You can check out his photos of the buses in action here.

Author: Adrienne Coling

Added service for the Honda Celebration of Light!

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Canada’s fireworks show – August 1, 2015 (Courtesy of GoToVan)

Summer means festivals, getting outdoors more and fireworks!

We are so lucky to be treated to the Honda Celebration of Light again this year!composite_14690452769840

Here are the dates for these sparkling displays:

Saturday, July 23 – Netherlands

Wednesday, July 27 – Australia

Saturday July 30 – U.S. A. (DISNEY!!)

All shows begin at 10 p.m.

To make sure everyone can get to and from these spectacular events, TransLink has added more service for all three nights to accommodate the fireworks at English Bay.

Added service

West Vancouver Transit

West Vancouver Transit will operate additional service go to and from Downtown Vancouver before and after each event. There will be additional 255 Service to Lynn Valley from Dundarave.

SkyTrain Expo/Millennium/Canada Lines will run additional trains beginning mid-afternoon, at near-peak service levels lasting well past the end of the events.

Expo Line: Last train will leave Waterfront for King George at 1:16am, with connections to the Millennium Line at Commercial-Broadway.

Millennium Line: Last train to Lougheed will leave Waterfront Station at 1:11am

Canada Line: Last train will leave Waterfront for Richmond-Brighouse at 1:15am

West Coast Express: WCE will offer a special train on July 30 only, leaving Mission City at 7 p.m., arriving at Waterfront Station at 8:15pm The return train departs Waterfront Station at midnight, arriving back at Mission City approximately 1:15am.

SeaBus will provide extra and extended service for each of the Celebration of Light events.

  • July 23, 27 and 30: We’re extending our 15-minute service until 12 a.m., and then every 30 minutes until the last sailing at 1:22 a.m. from the South Terminal.

Some downtown and West End buses are also re-routing during these times. Full details can be found online here.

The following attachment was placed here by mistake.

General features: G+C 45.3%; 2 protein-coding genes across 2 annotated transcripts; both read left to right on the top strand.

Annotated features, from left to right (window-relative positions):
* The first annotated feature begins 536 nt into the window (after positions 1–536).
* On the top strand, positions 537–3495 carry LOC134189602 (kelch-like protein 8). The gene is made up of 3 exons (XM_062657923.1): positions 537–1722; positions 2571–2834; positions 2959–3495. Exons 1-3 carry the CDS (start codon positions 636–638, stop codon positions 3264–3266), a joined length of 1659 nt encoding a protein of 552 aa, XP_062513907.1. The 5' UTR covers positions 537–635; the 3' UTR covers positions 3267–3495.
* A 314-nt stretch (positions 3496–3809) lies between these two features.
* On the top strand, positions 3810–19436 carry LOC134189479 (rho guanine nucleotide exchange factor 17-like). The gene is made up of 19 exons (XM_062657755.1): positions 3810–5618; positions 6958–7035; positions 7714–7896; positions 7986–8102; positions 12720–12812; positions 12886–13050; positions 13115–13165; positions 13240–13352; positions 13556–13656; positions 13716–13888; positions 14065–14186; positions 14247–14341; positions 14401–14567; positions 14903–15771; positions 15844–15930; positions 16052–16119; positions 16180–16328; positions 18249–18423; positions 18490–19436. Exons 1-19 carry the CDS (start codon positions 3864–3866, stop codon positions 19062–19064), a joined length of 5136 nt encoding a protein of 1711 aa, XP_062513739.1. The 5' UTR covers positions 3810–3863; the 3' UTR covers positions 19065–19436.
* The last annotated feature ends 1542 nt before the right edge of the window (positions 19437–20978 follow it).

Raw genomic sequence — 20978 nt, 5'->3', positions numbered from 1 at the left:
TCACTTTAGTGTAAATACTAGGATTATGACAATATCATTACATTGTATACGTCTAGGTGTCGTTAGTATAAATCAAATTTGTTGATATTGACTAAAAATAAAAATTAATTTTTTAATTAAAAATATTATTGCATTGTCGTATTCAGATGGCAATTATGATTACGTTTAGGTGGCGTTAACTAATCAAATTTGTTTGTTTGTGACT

Station access

Before, during and after the events, transit stations will be open, but some will have modified access to ensure customer comfort and safety.

Waterfront Station: After 10:30 p.m., Expo and Millennium line customers who do not require an elevator may only access the station from the Howe Street entrance, north of Cordova. All Canada Line and SeaBus customers, and Expo and Millennium line customers who need an elevator, can access Waterfront Station through the Cordova Street entrance. The Canada Line Granville and Hastings entrance will remain fully accessible for Canada Line customers.

Granville Station: Customers can enter the station from Dunsmuir Street only after 10:30 p.m. until crowds have cleared. Also, there will be no access to Expo and Millennium trains heading towards Waterfront Station after this time.

Burrard Station: Bikes cannot be locked at the station entrance from 9 p.m. and should be removed by 10:30 p.m. onwards, until the expected crowds have cleared. Customers will not be able to access Expo and Millennium trains towards Waterfront Station after 10:30 p.m.

**Passengers will not be permitted to board SkyTrain
with bikes after the events until crowds are clear**

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Transit Tip!

Don’t wait in line at Compass vending machines after the fireworks!

You can buy your two Compass Tickets (save one for later that night) and top up your Compass Card beforehand to breeze through the crowds after the events!

For up-to-date transit service information including bus re-routes during special events, sign up for Transit Alerts at translink.ca/alerts,
follow @TransLink or call Customer Service at 604.953.3333.

Author: Adrienne Coling